Louisiana Purchase
Dennis Brindell Fradin

The Louisiana Purchase



Louisiana Purchase
Dennis Brindell Fradin

history) Summary: “Covers the Louisiana Purchase as a watershed event in U. Louisiana Purchase—Juvenile literature.Marshall Cavendish Benchmark 99 White Plains Road Tarrytown. influencing social. gouache on paper.F75 2010 973. E333. 16. — (Turning points in U. Bridgeman Art Library: The Arrival of Englishmen in Virginia (coloured engraving). p. 11. London. John. Includes bibliographical references and index. White. NY 10591 www. postage stamp commemorating the Louisiana Purchase The photographs in this book are used by permission and through the courtesy of: The Granger Collection: 3. 34. 14. 1804 (oil on canvas). 32. Title. British Museum. 4th of July 1776 (colour litho). Art Resource: Erich Lessing.4’6—dc22 2008036015 Photo Research by Connie Gardner Cover Photo by Erich Lessing/Art Resource Cover: The Louisiana Purchase document. Vanderlyn. and political policies that shaped the nation’s future”—Provided by publisher. or by any information storage and retrieval system.S. Dennis B. ISBN 978-0-7614-4692-7 (e-book) 1. Thompson (coloured engraving) Waud Alfred. Port of New Orleans engraved by D. 9. 10. Scala. 22. recording. The Handful Who Conquered an Empire. Connie Ricca. I.marshallcavendish. 26. Corbis: Bettmann. 42-43. 36. R. Classic Image.S. Robert Livingston. Timeline: Corbis: Bettmann Editor: Deborah Grahame Publisher: Michelle Bisson Art Director: Anahid Hamparian Printed in Malaysia 1 3 5 6 4 2 . 23. 29. The Louisiana Purchase / by Dennis Brindell Fradin. 24. economic. 18. 23. Baraldi Severino. Livingston (1654-1728). 35. 15. 6. without permission from the copyright holders. history. North Wind Picture Archives. 42-43. with a map of New Orleans in the background Title Page: A 1904 U. All Internet sites were available and accurate when sent to press. 12. the London Archive. Library of Congress Cataloging-in-Publication Data Fradin. Corbis: Bettmann. John Hancock signs the American Declaration of Independence. cm. Getty Images: Hulton Archive. John c Collection of the NY Historical Society USA. G. 20. 25.S.us Text and map copyright © 2010 by Marshall Cavendish Corporation Map on page 8 by XNR Productions All rights reserved. No part of this book may be reproduced or utilized in any form or by any means electronic or mechanical including photocopying. Alamy: North Wind Picture Archives.

Contents CHAPTER ONE: CHAPTER TWO: CHAPTER THREE: CHAPTER FOUR: CHAPTER FIVE: CHAPTER SIX: The Changing Map of North America The Birth of the United States The Dreams of Napoleon and Jefferson Napoleon Takes a Bath The Louisiana Purchase A Turning Point Glossary Timeline Further Information Bibliography Index 7 13 17 21 27 33 40 42 44 46 47 .

. titled The Arrival of the Englishmen in Virginia.This colored engraving by John White. is displayed at the British Museum in London.

Britain took control of what is now the East Coast of the United States. Georgia. Britain’s thirteen colonies occupied just a thin strip of land along the Atlantic Ocean. Spain’s North 7 .C H A P T E R O N E The Changing Map of North America For many thousands of years. Spain also claimed various parts of North America. England established Virginia. Spain. Three main countries colonized North America: Britain. and France. in 1607. Native Americans had North America to themselves. Britain’s thirteenth and last American colony. Europeans had begun taking over the continent. was founded in 1733. By the 1600s. yet they were the seeds from which the United States grew. its first American colony.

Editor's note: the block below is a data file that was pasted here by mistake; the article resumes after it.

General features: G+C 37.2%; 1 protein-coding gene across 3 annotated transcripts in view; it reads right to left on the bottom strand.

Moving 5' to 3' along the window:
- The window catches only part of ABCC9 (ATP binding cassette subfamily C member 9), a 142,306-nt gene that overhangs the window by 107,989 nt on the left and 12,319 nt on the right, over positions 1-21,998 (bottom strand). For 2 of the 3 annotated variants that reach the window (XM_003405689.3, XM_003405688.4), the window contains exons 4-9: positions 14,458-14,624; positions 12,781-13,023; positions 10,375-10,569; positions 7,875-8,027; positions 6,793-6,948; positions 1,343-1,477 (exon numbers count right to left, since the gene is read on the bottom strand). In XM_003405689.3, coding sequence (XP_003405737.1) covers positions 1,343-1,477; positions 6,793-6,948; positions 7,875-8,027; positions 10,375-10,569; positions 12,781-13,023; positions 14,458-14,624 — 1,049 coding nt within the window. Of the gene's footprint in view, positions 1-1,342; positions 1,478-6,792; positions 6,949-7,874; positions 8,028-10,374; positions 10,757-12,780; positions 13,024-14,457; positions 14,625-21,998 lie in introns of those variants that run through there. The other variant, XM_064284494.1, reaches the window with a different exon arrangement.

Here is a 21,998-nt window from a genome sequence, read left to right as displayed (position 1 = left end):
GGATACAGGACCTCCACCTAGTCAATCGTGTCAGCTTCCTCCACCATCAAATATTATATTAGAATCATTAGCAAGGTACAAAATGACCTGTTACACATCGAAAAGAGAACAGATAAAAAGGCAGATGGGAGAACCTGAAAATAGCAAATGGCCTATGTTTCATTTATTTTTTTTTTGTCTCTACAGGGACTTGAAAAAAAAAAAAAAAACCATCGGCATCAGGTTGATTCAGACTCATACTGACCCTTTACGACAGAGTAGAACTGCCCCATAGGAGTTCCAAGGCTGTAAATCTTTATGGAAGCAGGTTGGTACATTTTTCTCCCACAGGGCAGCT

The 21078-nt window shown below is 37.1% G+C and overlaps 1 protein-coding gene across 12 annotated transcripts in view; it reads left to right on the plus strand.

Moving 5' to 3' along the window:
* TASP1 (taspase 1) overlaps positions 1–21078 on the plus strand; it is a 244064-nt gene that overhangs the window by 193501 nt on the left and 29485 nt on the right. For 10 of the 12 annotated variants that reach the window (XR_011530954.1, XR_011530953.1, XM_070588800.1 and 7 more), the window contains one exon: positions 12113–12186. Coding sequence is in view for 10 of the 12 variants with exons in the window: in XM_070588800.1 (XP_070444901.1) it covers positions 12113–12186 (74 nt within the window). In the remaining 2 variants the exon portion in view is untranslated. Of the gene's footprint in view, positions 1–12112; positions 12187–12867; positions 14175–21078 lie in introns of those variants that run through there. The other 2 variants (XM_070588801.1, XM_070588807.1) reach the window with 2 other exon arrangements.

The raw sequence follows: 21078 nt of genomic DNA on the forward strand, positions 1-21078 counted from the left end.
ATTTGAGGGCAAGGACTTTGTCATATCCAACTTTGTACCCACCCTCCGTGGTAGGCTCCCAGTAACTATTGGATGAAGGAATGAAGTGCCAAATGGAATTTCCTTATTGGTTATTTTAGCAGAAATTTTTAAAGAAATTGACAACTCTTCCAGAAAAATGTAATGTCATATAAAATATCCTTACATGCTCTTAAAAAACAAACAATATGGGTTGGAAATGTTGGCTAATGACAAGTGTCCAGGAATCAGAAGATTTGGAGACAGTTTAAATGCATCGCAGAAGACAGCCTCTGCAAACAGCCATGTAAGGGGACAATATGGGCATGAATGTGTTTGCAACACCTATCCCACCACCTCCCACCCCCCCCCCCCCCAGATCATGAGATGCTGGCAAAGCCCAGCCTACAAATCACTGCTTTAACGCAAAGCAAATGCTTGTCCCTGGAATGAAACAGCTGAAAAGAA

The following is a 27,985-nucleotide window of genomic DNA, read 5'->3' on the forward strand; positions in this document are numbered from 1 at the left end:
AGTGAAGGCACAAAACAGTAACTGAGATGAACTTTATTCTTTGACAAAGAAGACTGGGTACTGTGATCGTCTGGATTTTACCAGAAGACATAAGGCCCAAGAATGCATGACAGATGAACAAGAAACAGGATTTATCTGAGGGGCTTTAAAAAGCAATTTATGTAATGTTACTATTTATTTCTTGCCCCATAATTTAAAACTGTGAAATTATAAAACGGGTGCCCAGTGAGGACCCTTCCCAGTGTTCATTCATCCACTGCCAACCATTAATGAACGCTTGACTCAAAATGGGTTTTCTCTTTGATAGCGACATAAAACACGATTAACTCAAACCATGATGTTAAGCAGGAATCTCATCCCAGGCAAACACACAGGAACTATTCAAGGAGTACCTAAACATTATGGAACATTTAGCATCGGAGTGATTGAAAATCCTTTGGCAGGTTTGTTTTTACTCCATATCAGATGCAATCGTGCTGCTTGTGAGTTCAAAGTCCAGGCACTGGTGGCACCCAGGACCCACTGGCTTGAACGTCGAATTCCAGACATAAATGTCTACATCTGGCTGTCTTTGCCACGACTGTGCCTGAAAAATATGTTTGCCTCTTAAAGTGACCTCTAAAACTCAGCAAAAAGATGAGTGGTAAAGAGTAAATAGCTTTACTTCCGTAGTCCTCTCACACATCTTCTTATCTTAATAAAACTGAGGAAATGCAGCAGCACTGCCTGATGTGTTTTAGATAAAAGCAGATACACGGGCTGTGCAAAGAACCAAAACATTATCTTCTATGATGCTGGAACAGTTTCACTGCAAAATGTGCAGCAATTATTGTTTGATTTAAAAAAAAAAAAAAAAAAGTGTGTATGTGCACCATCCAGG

H. C O N N .I. Lak ie e Er NEW YO RK MASS. 200 km The original thir teen American colonies were settled between 1607 and 1733.THE LOUISIANA PURCHASE area enlarged (part of Massachusetts) Lake Huron Lake On t ar io N. Greenwich DEL. Boston PENNSYLVANIA New York NEW JERSEY Philadelphia M D. Annapolis V IRG INIA Atlantic Ocean N O RTH CAROLINA SOUTH CAROLINA Wilmington N GEOR GI A W S 0 0 100 100 E 200 mi. 8 . R.

France was the third country that claimed North American lands. The French flag flew over Canada. Louis XIV. The French called this region Louisiana for their king. France also claimed a vast area on both sides of the Mississippi River. 9 .T H E C H A N G I N G M A P O F N O RT H A M E R I C A Legendary conqueror Hernando Cor tés (1485–1547) is shown stepping ashore and encountering native people. It also included what is now the southwestern United States. American empire included Mexico.

Britain won the French and Indian War. As part of the peace treaty. In 1762. 1763. On the other side was Britain. the French and Indian War broke out in 1754. The next year. They argued and sometimes fought over control of the New World. along with its Native American and Spanish allies. On one side was France. too. France gave the Spanish a gift: all of its Louisiana territory west of the Mississippi River. France had to turn over all of its Louisiana territory east of the Mississippi River to Britain. and Spain waged wars to determine who would reign supreme in Europe. thirteen colonies and some Native Americans.THE LOUISIANA PURCHASE Britain. as thanks for Spain’s help in the war. For example. France. 10 . Militiamen advance through the woods during the French and whose allies included its Indian War.

These maps show land boundaries of Nor th American possessions before (top) and after (bottom) the French and Indian War. Britain ruled most of the land east of the Mississippi River. Spain claimed most of the land west of the river. the map would change again.T H E C H A N G I N G M A P O F N O RT H A M E R I C A As a result. France no longer had a Louisiana territory—at least for the time being. by the end of 1763 the map of what is now the United States had changed. 11 . Yet just a few years later.

“John Hancock” has come to mean “signature. In fact.Because John Hancock signed the Declaration of Independence first. his signature became famous.” .